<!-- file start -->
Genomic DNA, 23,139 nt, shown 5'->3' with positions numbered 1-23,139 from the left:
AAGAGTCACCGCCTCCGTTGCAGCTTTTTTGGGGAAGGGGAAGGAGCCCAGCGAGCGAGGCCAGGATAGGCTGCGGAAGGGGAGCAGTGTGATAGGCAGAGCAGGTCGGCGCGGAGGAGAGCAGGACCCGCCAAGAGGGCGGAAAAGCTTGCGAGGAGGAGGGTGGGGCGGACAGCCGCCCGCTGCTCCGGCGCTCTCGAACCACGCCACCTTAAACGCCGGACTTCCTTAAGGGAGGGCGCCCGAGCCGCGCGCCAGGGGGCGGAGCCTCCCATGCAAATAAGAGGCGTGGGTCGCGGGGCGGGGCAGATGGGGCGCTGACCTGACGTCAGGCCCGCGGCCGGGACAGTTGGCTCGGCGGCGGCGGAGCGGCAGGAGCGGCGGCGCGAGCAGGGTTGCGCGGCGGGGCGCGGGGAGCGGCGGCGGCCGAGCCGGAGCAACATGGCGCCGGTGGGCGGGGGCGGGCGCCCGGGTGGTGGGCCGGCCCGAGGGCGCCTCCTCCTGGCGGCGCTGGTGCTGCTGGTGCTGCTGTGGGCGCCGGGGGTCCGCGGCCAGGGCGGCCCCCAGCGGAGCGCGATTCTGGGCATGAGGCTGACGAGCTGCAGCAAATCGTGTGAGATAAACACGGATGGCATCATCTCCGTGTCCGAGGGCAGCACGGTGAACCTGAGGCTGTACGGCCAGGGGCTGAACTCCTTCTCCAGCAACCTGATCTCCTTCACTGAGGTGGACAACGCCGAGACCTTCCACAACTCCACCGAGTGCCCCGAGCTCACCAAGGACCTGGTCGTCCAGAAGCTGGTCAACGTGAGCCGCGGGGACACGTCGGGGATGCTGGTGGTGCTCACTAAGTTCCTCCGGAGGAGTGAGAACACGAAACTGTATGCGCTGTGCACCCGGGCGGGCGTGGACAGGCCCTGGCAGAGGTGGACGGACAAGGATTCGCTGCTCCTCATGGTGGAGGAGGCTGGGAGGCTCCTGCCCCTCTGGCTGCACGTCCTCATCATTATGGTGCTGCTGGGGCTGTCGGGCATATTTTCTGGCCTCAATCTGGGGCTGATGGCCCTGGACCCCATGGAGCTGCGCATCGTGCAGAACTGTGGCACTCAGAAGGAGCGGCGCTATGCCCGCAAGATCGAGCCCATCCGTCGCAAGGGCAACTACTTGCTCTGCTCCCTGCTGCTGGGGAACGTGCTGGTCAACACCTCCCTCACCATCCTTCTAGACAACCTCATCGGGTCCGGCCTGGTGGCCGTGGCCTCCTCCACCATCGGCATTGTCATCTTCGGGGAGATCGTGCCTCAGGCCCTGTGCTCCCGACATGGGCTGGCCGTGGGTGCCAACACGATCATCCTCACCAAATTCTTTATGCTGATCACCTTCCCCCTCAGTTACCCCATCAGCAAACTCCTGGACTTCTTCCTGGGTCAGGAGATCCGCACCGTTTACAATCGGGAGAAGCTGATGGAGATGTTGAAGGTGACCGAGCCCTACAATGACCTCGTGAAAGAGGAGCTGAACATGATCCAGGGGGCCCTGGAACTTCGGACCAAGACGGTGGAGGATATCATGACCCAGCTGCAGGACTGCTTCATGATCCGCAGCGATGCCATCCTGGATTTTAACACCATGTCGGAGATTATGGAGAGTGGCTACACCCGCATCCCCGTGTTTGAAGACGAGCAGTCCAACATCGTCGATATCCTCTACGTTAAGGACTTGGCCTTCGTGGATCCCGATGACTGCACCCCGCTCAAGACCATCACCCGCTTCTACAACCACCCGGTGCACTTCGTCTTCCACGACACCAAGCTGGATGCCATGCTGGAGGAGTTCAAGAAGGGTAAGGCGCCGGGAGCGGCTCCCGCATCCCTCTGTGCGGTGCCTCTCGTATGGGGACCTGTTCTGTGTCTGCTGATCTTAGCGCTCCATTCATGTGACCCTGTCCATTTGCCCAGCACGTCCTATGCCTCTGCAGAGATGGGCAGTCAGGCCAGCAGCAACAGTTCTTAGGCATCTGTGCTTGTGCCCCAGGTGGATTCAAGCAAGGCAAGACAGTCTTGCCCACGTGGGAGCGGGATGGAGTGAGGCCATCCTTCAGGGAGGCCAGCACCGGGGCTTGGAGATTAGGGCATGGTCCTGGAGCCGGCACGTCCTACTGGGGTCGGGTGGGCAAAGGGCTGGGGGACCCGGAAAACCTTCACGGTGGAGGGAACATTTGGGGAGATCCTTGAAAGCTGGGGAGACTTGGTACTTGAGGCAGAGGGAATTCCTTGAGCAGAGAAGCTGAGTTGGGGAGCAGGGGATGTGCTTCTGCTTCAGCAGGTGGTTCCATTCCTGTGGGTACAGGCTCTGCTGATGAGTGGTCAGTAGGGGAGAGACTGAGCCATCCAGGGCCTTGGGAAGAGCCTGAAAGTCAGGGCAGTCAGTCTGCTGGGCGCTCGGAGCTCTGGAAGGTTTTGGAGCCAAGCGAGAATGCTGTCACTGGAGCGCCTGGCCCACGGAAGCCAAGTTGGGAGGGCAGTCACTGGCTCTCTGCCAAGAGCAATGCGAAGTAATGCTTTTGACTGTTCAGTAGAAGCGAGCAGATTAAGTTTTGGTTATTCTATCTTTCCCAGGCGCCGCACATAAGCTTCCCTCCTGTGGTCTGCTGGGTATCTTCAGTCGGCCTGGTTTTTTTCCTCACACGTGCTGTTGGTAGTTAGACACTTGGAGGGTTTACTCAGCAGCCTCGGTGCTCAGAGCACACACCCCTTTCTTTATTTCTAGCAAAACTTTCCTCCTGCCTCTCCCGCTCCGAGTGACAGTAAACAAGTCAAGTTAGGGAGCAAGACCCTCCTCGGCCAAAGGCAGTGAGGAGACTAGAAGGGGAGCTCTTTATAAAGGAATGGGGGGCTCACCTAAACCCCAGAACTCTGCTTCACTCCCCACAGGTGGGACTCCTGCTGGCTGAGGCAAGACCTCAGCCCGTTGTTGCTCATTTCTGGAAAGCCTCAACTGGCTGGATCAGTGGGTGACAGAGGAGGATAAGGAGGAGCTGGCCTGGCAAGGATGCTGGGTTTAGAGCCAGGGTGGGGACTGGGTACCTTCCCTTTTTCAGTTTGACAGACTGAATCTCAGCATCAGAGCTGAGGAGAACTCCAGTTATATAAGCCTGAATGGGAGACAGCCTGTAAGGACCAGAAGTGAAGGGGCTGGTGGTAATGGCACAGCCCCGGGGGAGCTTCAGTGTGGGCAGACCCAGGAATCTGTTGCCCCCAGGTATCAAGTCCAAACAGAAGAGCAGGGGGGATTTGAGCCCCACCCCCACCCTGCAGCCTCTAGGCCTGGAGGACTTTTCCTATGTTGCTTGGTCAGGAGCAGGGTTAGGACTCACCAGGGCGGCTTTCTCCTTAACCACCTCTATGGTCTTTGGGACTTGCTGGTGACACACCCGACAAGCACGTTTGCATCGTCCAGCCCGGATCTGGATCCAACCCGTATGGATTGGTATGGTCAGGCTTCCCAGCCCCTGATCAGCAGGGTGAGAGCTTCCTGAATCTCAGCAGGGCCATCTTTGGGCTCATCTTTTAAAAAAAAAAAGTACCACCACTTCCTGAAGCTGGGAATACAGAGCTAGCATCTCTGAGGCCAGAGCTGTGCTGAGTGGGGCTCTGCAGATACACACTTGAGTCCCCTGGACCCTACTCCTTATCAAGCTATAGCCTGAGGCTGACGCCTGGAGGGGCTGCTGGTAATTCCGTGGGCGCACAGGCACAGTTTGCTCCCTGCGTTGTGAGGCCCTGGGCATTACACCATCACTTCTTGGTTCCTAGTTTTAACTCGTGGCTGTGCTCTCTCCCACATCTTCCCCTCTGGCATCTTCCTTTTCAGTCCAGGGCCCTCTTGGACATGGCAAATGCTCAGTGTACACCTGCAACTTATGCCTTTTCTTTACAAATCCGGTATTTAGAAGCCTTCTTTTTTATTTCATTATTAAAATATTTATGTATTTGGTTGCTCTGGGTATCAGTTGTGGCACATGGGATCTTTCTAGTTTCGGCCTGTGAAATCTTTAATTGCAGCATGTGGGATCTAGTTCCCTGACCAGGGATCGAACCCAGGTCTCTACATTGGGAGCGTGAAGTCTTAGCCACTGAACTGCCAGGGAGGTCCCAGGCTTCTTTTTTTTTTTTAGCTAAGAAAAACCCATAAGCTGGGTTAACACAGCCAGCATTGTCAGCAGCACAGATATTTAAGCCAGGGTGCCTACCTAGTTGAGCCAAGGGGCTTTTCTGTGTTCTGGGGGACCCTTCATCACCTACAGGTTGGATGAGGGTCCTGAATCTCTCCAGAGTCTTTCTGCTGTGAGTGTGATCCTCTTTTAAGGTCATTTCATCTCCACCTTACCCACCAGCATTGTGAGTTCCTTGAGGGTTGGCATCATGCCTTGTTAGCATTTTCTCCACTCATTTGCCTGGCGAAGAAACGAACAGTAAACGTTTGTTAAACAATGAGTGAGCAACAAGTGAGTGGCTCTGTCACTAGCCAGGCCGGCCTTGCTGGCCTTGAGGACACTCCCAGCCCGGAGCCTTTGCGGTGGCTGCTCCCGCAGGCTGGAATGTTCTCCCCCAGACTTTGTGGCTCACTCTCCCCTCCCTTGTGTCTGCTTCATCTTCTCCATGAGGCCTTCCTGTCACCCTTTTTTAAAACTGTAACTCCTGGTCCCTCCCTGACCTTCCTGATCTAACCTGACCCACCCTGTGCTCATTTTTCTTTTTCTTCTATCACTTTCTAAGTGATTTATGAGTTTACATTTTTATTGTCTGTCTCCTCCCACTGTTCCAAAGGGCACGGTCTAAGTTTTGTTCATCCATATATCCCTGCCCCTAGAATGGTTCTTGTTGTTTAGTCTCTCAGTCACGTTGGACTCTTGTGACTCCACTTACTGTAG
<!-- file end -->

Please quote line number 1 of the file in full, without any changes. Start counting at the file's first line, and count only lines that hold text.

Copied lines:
Genomic DNA, 23,139 nt, shown 5'->3' with positions numbered 1-23,139 from the left: